Reverend And The Makers
Jon McClure’s preaching causes panic on the streets of London. Roundhouse, London (February 26)
It’s 10.45pm. Camden has ground to a halt. Traffic is at a standstill. People are on top of cars. Readers, let’s start from the beginning…Wind back to 7.30pm and three sturdy Seattle lads with a fixation on leather jackets, Oasis and rock’n’roll have just bounded onstage. The Blakes’ look and sound is perhaps a bit too studied to totally convince, but they knock out their concoction of BRMC riffs and boogie with such power it’s hard to resist. Next up, zipped into scally coats with their guitars strapped high, it’s not hard to guess Twisted Wheel’s origins. The Manchester three-piece are throwaway in the best possible sense, pumping out two-minute rockabilly-tinged pop like 1967 never happened. With Andy Nicholson firmly ensconced at the side of the stage and Banksy rumoured to be in the venue, Reverend And The Makers take their positions, the imposing Jon McClure punching the air like
a prize fighter and his keyboardist belle Laura looking stunning in a short green dress. They launch into a brand new track, ‘Everybody Hates Ryan’, which, with its ‘Tomorrow Never Knows’-referencing beats and spacey guitar echoes, is possibly the most adventurous and interesting song McClure has written. ‘Bandits’, ‘18-30’ and ‘The State Of Things’ pass with maximum rowdiness from the crowd, until the Reverend implores the audience to name a current artist who speaks out about what they believe in.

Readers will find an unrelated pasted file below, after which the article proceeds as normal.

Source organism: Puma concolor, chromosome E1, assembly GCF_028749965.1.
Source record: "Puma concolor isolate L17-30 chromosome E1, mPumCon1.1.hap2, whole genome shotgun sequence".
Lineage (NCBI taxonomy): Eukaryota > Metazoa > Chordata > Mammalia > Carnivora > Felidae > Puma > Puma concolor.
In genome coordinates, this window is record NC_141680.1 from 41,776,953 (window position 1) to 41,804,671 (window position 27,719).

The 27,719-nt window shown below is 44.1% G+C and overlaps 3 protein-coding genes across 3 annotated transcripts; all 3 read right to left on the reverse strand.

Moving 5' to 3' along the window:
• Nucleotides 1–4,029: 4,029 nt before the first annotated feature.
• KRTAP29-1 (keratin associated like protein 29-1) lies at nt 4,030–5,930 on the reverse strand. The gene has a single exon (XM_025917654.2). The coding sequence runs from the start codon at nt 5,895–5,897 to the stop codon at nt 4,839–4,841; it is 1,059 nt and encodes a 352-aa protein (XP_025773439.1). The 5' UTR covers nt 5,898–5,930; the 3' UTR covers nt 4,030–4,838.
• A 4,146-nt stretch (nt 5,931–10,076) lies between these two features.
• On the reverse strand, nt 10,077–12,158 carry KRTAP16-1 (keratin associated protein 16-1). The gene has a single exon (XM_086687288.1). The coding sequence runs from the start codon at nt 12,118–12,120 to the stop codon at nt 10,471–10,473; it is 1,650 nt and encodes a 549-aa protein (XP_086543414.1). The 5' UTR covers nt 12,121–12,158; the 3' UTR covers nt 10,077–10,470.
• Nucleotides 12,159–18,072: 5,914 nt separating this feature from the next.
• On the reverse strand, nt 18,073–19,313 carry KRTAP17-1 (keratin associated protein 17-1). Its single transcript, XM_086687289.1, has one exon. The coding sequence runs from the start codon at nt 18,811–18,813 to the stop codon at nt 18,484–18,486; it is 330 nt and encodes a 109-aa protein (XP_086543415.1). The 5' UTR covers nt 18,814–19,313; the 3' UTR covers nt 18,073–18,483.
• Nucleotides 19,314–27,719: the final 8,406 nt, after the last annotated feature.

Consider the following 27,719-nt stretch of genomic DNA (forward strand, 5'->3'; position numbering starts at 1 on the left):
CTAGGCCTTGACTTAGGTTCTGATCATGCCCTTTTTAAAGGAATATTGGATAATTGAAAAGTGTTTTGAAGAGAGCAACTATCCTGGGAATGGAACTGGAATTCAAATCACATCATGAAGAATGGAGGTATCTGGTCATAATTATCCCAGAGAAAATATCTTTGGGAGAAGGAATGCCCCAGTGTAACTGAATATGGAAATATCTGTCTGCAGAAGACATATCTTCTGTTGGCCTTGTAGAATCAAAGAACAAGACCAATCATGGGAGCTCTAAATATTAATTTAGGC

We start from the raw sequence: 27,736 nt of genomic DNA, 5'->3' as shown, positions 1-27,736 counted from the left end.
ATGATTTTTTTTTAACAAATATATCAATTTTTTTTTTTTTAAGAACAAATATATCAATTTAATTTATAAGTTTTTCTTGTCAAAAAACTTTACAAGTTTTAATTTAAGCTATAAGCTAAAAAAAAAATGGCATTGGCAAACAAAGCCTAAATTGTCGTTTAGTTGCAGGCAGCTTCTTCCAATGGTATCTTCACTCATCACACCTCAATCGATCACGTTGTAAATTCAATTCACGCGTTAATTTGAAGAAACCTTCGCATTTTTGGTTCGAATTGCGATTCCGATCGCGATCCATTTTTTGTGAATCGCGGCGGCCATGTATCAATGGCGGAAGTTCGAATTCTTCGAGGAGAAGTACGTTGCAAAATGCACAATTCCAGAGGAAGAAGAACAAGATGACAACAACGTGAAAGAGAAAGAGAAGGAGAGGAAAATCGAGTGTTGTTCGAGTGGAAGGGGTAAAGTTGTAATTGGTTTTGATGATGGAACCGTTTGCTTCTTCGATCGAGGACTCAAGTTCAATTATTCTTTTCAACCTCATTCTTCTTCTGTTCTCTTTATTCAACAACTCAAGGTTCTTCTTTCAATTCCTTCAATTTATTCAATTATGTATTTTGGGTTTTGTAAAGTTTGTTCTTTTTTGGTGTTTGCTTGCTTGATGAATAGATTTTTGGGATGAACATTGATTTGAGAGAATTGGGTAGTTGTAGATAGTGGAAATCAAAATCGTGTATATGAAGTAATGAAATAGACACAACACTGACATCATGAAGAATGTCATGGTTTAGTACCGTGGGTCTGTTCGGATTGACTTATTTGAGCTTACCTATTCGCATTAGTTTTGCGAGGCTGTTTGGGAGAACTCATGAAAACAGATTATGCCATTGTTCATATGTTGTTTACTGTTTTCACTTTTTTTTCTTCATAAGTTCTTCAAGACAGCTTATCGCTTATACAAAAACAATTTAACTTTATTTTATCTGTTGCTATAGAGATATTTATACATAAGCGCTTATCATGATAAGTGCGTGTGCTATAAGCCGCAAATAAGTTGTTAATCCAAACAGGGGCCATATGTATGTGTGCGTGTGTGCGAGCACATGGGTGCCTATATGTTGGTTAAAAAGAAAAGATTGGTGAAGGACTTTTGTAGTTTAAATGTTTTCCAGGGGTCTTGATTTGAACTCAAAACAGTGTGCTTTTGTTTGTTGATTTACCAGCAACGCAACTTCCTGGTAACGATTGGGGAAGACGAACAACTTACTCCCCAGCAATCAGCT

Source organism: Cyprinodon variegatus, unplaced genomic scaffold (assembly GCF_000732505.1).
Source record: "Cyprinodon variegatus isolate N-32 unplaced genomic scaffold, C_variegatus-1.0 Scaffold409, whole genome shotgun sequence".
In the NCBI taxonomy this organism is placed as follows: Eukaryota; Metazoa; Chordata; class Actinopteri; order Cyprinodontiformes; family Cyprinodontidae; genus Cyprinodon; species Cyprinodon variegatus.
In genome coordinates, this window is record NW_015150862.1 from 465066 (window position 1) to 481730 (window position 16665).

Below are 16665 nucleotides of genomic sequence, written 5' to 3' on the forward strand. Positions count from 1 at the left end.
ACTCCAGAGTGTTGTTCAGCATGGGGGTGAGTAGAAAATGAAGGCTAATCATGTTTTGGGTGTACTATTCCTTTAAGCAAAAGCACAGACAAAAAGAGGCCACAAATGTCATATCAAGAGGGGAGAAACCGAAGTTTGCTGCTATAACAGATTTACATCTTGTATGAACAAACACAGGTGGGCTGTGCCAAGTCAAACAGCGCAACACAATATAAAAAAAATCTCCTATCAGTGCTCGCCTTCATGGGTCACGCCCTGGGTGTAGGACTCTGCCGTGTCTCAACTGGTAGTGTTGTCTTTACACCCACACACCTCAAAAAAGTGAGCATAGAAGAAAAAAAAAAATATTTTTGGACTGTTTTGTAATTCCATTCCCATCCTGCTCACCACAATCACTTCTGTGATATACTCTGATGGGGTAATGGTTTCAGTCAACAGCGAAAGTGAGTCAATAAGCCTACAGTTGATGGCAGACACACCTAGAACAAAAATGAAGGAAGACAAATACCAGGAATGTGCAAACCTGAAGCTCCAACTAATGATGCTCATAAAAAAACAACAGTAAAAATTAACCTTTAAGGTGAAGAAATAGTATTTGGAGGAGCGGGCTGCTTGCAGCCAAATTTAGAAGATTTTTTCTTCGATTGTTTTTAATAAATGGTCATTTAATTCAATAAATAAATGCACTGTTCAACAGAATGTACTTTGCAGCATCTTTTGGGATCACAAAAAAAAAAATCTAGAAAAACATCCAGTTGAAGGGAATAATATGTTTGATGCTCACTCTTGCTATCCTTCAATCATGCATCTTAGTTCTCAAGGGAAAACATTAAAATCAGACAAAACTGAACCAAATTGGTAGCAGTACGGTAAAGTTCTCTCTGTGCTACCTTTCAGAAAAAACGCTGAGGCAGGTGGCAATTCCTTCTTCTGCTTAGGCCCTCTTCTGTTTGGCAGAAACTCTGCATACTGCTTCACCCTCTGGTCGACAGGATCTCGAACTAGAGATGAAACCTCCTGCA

“Your silence is deafening,” he says. “There’s only me, that’s who.”
‘Heavyweight Champion Of The World’ is transformed into a synth-led stomper, with McClure’s vocals twisted into dubby echoes, but the loudest reception is saved for closer ‘He Said He Loved Me’. Arguably the Rev’s worst – but catchiest – tune, tonight it’s a song that launches a thousand pints in the air. At £3.50 each, that’s some appreciation.The grandstanding sentiments in some of the songs on show tonight, such as ‘The Machine’, are a little unsubtle for a man who reads out clever, witty poetry between songs. But indie needs people like McClure, unafraid to rant about the world’s injustices, unafraid of his own arrogance. “All I’m trying to tell you is you should think for yourself and not believe what the TV or newspapers tell you,” the Reverend preaches. Sounds fair to us. With that, McClure jumps into the crowd and weaves his way out to busk outside the venue. He’s already converted the Roundhouse, now it’s time to take to the streets.